Five questions every health & beauty brand should ask itself

Five questions every health & beauty brand should ask itself

Health & Beauty continues to be a category which is driving DTC (direct to consumer) ecommerce and as the nights draw in we’ve looked at the trends which are likely to shape the market in 2020 and beyond.

Today beauty is a global business with customers happy to find products around the world and have them shipped direct; when it’s worth an estimated $532bn it’s no surprise that it’s a business driven by customer trends. Especially when you consider that while growth projections vary, most forecasters agree that it will exceed $800bn by 2025.

The Underwaterpistol team has looked at the key trends driving the market and has five questions to ask all those looking to deliver growth in sales and market share in 2020.

How loyal are your customers?

In the health and beauty world everyone is obsessed with newness, jumping on innovation and always getting ready for the latest product drop. In reality a recent Ipsos study shows that loyalty is the key for the health and beauty customer.

Over 80% agreed that their personal beauty and grooming needs are met by the products they’re buying today, in addition over half are likely to choose a trusted brand over a brand they’ve never used before.

The more consumers are bombarded with new brands and more choice, there is a sense they will retreat and stick with what they know already. So once you have a customer, the ball is in your court, you need to plan how to keep them active, engender more trust and build brand-love.

Use CRM to offer previous buyers a reason to buy their previous purchases again, tempt them with a new launch, use social media and digital advertising to remind lapsed customers of your brand. A new survey out from RedPointGlobal clearly shows that the way to win customers loyalty is to embrace personalisation with 75% saying they wish retailers would use their insights better.

This customer preference for brands they already trust poses challenges for new beauty and wellness brands to breakthrough, so we’d suggest future proofing by setting up a CRM programme at the outset to show prospective customers how much their future loyalty means to you.

Have you had a sound bath?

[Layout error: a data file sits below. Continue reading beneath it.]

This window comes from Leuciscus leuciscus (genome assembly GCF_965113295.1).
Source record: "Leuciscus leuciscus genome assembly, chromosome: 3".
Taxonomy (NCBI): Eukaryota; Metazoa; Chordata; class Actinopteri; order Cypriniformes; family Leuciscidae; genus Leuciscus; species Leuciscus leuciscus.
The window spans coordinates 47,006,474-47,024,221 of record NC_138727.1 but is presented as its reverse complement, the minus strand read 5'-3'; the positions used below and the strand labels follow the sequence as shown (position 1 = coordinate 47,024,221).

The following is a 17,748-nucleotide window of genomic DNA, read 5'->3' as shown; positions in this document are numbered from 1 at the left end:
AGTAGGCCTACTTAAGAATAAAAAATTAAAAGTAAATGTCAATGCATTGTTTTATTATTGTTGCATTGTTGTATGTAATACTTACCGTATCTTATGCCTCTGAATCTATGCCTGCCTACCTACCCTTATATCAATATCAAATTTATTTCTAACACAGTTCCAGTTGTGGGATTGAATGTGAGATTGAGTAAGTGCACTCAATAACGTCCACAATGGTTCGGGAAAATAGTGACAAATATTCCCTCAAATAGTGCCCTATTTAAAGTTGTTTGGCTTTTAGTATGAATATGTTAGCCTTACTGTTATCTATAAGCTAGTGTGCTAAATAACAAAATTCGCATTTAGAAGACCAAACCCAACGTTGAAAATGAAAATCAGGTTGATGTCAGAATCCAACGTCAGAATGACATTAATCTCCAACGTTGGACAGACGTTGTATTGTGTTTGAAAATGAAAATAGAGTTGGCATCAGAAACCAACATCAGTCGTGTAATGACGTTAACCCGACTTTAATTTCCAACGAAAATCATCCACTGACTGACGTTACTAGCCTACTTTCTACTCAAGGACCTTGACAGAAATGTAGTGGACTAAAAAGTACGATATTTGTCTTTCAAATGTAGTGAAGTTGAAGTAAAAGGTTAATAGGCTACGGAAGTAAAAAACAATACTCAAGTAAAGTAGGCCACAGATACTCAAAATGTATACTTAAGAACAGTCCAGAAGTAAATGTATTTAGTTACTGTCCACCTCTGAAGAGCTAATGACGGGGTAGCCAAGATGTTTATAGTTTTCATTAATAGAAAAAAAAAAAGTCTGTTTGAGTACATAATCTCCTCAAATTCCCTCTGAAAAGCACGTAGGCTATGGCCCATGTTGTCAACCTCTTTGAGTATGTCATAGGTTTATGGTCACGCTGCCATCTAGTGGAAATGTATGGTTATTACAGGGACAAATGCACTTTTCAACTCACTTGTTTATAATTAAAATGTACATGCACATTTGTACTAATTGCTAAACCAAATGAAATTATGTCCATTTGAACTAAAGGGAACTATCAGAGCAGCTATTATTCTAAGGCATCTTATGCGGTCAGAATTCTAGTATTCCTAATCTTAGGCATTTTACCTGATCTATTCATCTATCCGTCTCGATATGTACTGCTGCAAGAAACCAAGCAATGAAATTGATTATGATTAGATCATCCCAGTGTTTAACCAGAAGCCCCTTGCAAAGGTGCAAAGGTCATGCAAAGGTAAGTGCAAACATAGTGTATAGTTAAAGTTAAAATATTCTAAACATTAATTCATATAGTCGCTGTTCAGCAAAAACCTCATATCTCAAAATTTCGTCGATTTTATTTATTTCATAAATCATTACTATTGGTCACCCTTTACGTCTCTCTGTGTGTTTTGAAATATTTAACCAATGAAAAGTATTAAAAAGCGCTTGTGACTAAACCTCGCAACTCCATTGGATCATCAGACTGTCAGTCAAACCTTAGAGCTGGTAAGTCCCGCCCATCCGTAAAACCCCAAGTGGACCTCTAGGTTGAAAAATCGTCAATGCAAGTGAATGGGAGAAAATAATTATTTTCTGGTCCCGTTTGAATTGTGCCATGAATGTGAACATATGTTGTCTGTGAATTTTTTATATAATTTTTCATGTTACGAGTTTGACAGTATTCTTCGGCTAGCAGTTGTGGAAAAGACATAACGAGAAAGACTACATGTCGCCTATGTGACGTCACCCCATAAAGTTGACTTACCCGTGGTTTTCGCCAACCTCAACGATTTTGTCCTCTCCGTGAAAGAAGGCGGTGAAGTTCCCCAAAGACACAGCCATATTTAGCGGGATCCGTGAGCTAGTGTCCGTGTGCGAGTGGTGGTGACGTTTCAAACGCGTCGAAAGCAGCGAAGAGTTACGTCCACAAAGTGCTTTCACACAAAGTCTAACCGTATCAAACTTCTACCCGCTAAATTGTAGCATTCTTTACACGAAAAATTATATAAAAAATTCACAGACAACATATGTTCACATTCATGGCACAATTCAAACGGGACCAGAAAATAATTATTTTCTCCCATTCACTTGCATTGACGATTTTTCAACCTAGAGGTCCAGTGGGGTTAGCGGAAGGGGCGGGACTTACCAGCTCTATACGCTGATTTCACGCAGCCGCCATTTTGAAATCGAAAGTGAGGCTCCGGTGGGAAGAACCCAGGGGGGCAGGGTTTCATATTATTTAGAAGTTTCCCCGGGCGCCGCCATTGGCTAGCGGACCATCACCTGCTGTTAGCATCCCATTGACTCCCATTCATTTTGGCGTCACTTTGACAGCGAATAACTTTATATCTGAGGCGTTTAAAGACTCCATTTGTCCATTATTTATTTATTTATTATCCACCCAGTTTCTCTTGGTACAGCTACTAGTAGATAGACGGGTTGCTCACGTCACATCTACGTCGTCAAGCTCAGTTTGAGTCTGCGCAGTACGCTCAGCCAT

A look at Google Trends allows a fascinating glimpse into changing consumer attitudes. When you see an increase in searches of 285% for something quite niche, it’s a sign that the niche could be on its way to the mainstream… Enter the Sound Bath.

Meditation, mindfulness and mental health awareness are now increasingly prevalent in our daily lives as we all aim to tackle anxiety and take more time out from the stresses of living. ‘Sound bathing’ or ‘sound healing’ involves immersing oneself in sounds that are produced by bowls or instruments tuned to specific frequencies, said to trigger areas of the brain which help release tension and promote relaxation.

If you’re unconvinced about the potential of sound and meditation to cross into the mainstream, remember it wasn’t too long ago that veganism and yoga were seen as crazy hard-core hippie activities.

On the same theme of self-care, searches for Wellness Retreats have seen a 182% increase. Holidays are increasingly becoming seen as an opportunity to take time out of daily life and focusing on mental relaxation.

Look at how you can align yourself with the growing need to promote a more balanced life, whether through partnerships with charities or content showing customers who you are on their wavelength.

Are you talking sustainability?

After years on the peripheries, natural, sustainable beauty and personal care is finally at the forefront. The Ipsos research tells us the mass consumer is ready to take a different route with new sustainable brands attracting the interest of over half (55%) of those surveyed.